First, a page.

WASHINGTON, December 29, 2016 — Former Buffalo Bills and Atlanta Falcons defensive back Keion Eric Carpenter slipped and hit his head during a family vacation in Florida on Thursday. The 39-year-old died from injuries from the fall.
The family called the incident a “freak accident.” They told friends and fans that Carpenter was in good health and playing with his son when the accident occurred.
“They were running to the car when (Carpenter) slipped, fell, hit his head and slipped into a coma. It was just a freak accident,” Carpenter’s cousin Jamila Smith told the Baltimore Sun. “He was always healthy; he went to the doctor, ate well and worked out.”
Carpenter’s NFL career spanned six seasons. He played high school football in Virginia before playing for Virginia Tech. In 1999, after college, Carpenter started as an undrafted free agent with the Buffalo Bills. He started 22 games for Buffalo before joining the Atlanta Falcons in 2002. He started 39 games in over three seasons with the Falcons.
At the end of the 2003 Carpenter tore his ACL and fractured two vertebrae during a game. The vertebral injury required spinal fusion surgery. Carpenter was one of the few players to successfully return to football after spinal fusion surgery. He missed the entire 2004 season, but returned to start 15 games in 2005.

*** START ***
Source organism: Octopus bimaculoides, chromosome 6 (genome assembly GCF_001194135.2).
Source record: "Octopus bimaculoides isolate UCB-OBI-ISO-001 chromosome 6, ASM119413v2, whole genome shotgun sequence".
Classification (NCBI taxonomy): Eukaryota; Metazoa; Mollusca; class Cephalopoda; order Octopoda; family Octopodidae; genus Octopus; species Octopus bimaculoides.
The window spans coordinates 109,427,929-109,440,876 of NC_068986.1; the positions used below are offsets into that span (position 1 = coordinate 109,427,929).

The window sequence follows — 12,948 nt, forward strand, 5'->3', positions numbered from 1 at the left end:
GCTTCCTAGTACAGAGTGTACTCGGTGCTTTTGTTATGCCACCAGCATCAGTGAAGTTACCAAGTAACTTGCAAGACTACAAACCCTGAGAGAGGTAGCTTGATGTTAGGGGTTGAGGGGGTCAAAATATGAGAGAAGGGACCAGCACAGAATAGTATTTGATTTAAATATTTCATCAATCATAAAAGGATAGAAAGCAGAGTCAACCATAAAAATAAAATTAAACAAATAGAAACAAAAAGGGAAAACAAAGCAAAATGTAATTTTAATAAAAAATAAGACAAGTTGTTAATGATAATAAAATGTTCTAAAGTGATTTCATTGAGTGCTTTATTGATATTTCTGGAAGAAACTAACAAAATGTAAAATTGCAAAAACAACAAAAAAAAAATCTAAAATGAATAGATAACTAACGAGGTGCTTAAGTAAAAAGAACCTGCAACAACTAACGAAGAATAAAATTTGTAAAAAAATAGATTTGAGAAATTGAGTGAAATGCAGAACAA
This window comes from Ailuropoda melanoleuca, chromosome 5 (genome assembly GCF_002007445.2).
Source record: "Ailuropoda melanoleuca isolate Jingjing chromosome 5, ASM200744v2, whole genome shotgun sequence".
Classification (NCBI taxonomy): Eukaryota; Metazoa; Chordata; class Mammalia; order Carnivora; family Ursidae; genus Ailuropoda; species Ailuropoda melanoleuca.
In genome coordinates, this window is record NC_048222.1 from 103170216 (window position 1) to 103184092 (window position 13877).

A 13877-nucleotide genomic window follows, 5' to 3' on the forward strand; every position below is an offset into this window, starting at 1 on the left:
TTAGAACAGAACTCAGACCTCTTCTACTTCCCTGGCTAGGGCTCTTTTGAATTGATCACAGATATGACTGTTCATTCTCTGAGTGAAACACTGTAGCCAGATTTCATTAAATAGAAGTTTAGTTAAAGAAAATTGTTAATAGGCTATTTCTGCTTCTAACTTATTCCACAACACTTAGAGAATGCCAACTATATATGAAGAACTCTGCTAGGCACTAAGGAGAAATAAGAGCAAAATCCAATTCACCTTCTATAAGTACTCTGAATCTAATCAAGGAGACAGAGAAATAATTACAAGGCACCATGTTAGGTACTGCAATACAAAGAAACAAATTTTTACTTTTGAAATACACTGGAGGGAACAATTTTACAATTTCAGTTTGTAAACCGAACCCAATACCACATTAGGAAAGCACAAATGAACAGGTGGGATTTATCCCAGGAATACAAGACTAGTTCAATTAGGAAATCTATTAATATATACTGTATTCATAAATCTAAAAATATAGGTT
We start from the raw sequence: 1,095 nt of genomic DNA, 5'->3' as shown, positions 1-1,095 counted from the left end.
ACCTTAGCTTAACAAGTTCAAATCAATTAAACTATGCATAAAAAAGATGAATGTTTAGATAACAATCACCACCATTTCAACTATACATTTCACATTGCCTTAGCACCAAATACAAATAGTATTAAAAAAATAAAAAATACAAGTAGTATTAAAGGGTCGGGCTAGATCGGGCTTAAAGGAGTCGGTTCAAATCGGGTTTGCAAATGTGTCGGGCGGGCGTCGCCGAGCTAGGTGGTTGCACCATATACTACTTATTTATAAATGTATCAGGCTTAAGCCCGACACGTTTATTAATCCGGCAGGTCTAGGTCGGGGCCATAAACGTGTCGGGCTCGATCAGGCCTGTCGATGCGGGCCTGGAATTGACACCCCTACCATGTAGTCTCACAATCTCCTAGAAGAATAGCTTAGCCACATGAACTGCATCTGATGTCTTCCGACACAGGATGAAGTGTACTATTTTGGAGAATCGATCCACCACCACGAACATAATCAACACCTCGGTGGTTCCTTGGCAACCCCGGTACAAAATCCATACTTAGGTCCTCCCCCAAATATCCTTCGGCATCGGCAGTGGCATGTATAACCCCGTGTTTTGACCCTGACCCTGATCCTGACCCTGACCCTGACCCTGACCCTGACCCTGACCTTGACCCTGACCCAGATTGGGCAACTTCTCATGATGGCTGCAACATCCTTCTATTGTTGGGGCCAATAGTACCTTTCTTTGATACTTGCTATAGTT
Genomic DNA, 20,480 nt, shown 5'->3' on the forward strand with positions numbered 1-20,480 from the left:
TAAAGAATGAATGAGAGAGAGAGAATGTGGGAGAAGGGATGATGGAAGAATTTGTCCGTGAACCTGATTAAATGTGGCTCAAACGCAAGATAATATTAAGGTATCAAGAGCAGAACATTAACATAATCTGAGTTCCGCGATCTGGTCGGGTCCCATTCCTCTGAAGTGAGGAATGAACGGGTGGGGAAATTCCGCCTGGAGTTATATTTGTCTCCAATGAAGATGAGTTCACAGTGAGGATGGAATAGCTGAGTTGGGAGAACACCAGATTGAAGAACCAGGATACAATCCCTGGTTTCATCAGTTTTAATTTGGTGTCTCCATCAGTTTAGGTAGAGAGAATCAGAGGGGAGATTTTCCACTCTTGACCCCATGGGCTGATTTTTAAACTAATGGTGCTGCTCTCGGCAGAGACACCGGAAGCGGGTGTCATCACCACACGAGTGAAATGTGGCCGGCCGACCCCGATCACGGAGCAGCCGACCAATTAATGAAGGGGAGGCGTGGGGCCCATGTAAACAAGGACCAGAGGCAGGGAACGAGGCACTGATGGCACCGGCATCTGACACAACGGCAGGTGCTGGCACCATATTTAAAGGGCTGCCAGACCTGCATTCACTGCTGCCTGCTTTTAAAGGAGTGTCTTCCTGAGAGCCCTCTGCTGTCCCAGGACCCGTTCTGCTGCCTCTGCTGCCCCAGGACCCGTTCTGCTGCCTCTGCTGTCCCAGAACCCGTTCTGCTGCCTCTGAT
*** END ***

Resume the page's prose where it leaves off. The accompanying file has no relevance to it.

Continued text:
Off the field, Carpenter made an impact through The Carpenter House, a non-profit organization he founded that focuses on creating healthy homes and environments for low-income children.
Founded in 2005, The Carpenter House was led by Carpenter and board members Aaron Maybin and Bryant Johnson, who worked together to “leverage their NFL experience, relationships and resources, Keion, Aaron and Bryant are investing in the communities they thrived in.”
The group’s vision statement says that The Carpenter House “is to support the development of healthy homes and environments for low-income children to thrive and reach their highest potential for academic success. Achieved through a holistic approach that provides access to outstanding mentors, enriching activities and organized sports to youth while creating a gateway to deliver multigenerational resources, such as nutrition and financial literacy, that aim to break down barriers to creating healthy homes. Our goal is to invest in, build and inspire communities of change.”
Keion Eric Carpenter is survived by his three daughters—Kymiah Carpenter, Kennedy Carpenter, and Kierra Carpenter—and his son, Kyle.